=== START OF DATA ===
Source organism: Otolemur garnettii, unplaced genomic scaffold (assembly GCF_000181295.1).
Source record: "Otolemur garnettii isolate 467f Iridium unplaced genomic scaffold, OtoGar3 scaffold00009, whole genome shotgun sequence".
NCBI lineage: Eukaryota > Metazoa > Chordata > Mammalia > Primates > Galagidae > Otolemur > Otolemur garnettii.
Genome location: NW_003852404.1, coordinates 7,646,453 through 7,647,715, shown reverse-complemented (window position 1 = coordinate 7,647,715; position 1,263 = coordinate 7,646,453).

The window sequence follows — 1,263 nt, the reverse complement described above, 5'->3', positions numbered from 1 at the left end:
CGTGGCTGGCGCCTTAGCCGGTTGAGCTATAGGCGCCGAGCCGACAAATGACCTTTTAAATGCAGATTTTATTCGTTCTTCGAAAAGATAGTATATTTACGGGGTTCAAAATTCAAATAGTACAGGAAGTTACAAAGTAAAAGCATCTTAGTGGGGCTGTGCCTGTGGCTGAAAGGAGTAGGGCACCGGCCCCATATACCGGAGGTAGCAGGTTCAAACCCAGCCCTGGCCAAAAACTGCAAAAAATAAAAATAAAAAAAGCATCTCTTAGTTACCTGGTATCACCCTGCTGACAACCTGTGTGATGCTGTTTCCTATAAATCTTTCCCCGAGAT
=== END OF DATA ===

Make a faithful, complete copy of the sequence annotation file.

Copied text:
Source organism: Otolemur garnettii, unplaced genomic scaffold (assembly GCF_000181295.1).
Source record: "Otolemur garnettii isolate 467f Iridium unplaced genomic scaffold, OtoGar3 scaffold00009, whole genome shotgun sequence".
NCBI lineage: Eukaryota > Metazoa > Chordata > Mammalia > Primates > Galagidae > Otolemur > Otolemur garnettii.
Genome location: NW_003852404.1, coordinates 7,646,453 through 7,647,715, shown reverse-complemented (window position 1 = coordinate 7,647,715; position 1,263 = coordinate 7,646,453).

The window sequence follows — 1,263 nt, the reverse complement described above, 5'->3', positions numbered from 1 at the left end:
CGTGGCTGGCGCCTTAGCCGGTTGAGCTATAGGCGCCGAGCCGACAAATGACCTTTTAAATGCAGATTTTATTCGTTCTTCGAAAAGATAGTATATTTACGGGGTTCAAAATTCAAATAGTACAGGAAGTTACAAAGTAAAAGCATCTTAGTGGGGCTGTGCCTGTGGCTGAAAGGAGTAGGGCACCGGCCCCATATACCGGAGGTAGCAGGTTCAAACCCAGCCCTGGCCAAAAACTGCAAAAAATAAAAATAAAAAAAGCATCTCTTAGTTACCTGGTATCACCCTGCTGACAACCTGTGTGATGCTGTTTCCTATAAATCTTTCCCCGAGAT